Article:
When prepping for a tabletop game, the hardest part for some is creating the initial plot point. Join us at TTRP Corner and see one approach to creating a well-balanced plot.
CREATING A PLOT
One of the most difficult things for starting gamemasters is creating an engaging story. The story is what the players are directly participating in. Without having a plot to interact with, a player is going to be unable to engage with the game. To increase engagement, we must first figure out the…
HOLY TRINITY OF TABLETOP GAMES
A game often has three sections. The social part of the game, exploring the world, and then the combat mechanics. The social aspect is the roleplay between the players and the NPC and how that will progress the plot. This could be talking to a person who has a quest or trying to figure out the best way to solve a problem. Ideally, some non-player characters have information that proves critical to the party. With an NPC carrying information, it incentives players to talk to people.
The exploration is seeing different parts of the lore and learning new aspects of the world. This is perhaps observing how a Kingdom interacts with its neighbors or how important religion is to the story. I personally enjoy this aspect of the game the most and seeing what the world impacts the story. When a gamemaster brings out an important part of history and you can see the cause and effect to current events is so exciting for me. Lastly, you must have combat which ultimately means you must have something or someone to defeat.
Figure out what you and your players are interested in is important as we begin to design the plot.
I am a strong believer that you should create a game that has a high concept. This is taking your idea and minimizing it into one sentence. High concepts I have used in the past have been things like, “The party is stuck between a civil war with rebel mages and a benevolent king” or “A young girl is trying to find out the truth of her father and has recruited a group to escort her around.” This can act as your hook but more importantly it gives a goal for your writing.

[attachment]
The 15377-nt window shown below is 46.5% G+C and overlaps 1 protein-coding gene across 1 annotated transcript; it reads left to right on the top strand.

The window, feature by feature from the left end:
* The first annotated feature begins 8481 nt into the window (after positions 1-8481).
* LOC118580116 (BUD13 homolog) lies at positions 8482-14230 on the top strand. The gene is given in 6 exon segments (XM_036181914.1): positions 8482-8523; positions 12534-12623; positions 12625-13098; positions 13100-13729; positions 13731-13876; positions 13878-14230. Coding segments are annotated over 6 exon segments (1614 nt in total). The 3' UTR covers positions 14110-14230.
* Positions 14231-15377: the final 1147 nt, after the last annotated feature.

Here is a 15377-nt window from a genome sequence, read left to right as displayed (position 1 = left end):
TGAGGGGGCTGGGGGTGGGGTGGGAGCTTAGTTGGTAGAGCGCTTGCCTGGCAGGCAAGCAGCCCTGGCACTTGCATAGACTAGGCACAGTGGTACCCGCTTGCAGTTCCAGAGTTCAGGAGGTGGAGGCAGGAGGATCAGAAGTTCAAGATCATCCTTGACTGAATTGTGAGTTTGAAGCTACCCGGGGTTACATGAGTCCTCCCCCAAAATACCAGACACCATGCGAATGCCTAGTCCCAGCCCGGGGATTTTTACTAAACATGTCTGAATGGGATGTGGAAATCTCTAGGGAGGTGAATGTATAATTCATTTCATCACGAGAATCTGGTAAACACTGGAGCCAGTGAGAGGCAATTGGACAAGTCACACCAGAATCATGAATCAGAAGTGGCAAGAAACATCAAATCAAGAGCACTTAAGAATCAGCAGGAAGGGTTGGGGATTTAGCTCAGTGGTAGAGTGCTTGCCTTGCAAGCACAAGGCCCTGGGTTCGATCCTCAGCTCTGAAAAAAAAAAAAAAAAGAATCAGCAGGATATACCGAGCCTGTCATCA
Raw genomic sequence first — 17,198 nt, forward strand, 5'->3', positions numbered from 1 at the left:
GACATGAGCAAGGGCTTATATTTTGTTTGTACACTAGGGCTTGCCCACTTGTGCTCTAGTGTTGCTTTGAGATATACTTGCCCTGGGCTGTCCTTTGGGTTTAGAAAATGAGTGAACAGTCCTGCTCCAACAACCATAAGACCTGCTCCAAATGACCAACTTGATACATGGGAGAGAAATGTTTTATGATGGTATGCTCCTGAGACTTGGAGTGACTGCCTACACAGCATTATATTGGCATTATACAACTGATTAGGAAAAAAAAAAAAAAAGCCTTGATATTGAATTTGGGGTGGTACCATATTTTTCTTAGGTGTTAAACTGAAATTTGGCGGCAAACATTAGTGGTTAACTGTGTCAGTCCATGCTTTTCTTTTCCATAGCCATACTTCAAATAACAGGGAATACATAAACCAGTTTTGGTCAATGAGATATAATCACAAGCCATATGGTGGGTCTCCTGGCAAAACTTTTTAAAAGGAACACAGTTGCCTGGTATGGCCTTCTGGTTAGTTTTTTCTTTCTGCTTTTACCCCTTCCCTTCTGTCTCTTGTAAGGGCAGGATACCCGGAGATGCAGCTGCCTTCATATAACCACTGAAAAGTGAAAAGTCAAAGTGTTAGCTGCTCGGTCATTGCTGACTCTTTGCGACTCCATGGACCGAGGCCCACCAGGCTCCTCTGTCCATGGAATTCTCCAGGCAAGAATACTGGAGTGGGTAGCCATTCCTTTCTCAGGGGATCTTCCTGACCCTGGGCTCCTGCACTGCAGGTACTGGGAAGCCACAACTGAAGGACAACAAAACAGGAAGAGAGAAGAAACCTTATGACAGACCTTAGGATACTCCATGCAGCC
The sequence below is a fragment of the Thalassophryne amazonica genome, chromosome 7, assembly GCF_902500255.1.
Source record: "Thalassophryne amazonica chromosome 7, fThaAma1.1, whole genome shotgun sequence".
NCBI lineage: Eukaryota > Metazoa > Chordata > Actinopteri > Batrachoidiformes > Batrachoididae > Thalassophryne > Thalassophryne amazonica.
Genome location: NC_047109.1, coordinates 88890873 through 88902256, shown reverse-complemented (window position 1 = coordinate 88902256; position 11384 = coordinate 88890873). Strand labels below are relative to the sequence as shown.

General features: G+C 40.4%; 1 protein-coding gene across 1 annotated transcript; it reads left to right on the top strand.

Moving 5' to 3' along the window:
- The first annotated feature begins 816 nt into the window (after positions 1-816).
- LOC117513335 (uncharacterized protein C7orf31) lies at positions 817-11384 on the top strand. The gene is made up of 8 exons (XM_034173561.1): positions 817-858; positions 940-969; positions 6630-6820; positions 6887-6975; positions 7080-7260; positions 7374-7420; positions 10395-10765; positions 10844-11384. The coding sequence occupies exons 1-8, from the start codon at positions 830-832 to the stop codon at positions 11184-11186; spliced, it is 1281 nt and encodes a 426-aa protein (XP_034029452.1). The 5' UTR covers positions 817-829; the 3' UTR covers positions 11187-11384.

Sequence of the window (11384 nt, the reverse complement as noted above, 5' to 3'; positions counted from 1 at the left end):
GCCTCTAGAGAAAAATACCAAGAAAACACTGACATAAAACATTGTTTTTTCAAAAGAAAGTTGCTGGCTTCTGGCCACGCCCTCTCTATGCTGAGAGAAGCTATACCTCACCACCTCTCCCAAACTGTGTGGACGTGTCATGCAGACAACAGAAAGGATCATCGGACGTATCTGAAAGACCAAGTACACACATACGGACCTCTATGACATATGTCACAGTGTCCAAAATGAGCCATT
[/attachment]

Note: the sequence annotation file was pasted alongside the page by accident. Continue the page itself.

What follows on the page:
After you built this single sentence, you can extend the plot to a paragraph. Ideally, each sentence should involve a major event in your plot line.
A young girl is trying to find out the truth of her father and hires a crew to escort her around the world. She learns that her father was a legendary dragon knight and rode a dragon into battle to save the world. Some people are saying that her father was a tyrant who sent people to their deaths before claiming the victory as his own. The truth is finally revealed when the young lady meets the dragon that her father befriended.
Now we have a high concept that we can really pull the story from.
WHAT DO THE PLAYERS WANT
Within this high concept, we have created the three major points of the plot and it now up to you to connect the plot. If you are interested in screenwriting or book writing, we could refer to this as the three-act structure. Each sentence acting as its own act. From here, all we must do is figure out how to get from one point to another. Figure out what kind of game your players want and develop the plot line from there. Remember, the gamemaster is also a player and make sure that you are running something that is important to you.
Let us take our example. If we are looking for a mostly combat game, we can escort the girl into a thieves’ guild that you must defeat to get the information she needs. A social approach could be to convince another dragon knight to reveal what he knows when he recognizes her. If we wanted exploration, the party is escorting through a forest and finds the battlefield that the character’s dad fought in.
Ultimately, your players probably want a bit of all three. During your travels, you find out from a mayor of the battlefield between dragon riders. The party heads to the battlefield and tries to gain information from the ruins. Our heroes are then ambushed by scavengers looking for a relic and find hints of a dragon knight who survived the battlefield. The party searches for the dragon knight but upon finding him, he tries to kill the party because of who the girl is. They defeat the dragon-knight but must comfort the young girl who does not understand what her father was a part of. This feels like an exciting first act to me!
YOU DO NOT NEED EVERYTHING PLANNED
I think it is important to finish a high concept so that there is always a direction, but you can figure out the rest session by session. If you know where you are going, you can let the player fill in the rest of the story. Let the players decide if they kill or subdue the dragon knight and let them decide how they get the information they need. Perhaps they never went to the battlefield in the first place and you must find a way to progress your story forward.
Keep the high concept but be flexible and adaptable to the players whims!